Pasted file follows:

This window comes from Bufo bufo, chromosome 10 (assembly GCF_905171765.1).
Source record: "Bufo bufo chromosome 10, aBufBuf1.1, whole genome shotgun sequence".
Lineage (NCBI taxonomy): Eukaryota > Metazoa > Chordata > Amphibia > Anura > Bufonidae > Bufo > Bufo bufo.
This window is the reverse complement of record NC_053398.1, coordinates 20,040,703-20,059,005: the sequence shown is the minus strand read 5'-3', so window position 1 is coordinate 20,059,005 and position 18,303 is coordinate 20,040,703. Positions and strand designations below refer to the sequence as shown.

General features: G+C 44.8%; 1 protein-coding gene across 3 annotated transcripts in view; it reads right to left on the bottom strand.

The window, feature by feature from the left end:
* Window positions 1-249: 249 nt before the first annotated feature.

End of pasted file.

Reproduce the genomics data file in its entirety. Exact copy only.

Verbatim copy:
This window comes from Bufo bufo, chromosome 10 (assembly GCF_905171765.1).
Source record: "Bufo bufo chromosome 10, aBufBuf1.1, whole genome shotgun sequence".
Lineage (NCBI taxonomy): Eukaryota > Metazoa > Chordata > Amphibia > Anura > Bufonidae > Bufo > Bufo bufo.
This window is the reverse complement of record NC_053398.1, coordinates 20,040,703-20,059,005: the sequence shown is the minus strand read 5'-3', so window position 1 is coordinate 20,059,005 and position 18,303 is coordinate 20,040,703. Positions and strand designations below refer to the sequence as shown.

General features: G+C 44.8%; 1 protein-coding gene across 3 annotated transcripts in view; it reads right to left on the bottom strand.

The window, feature by feature from the left end:
* Window positions 1-249: 249 nt before the first annotated feature.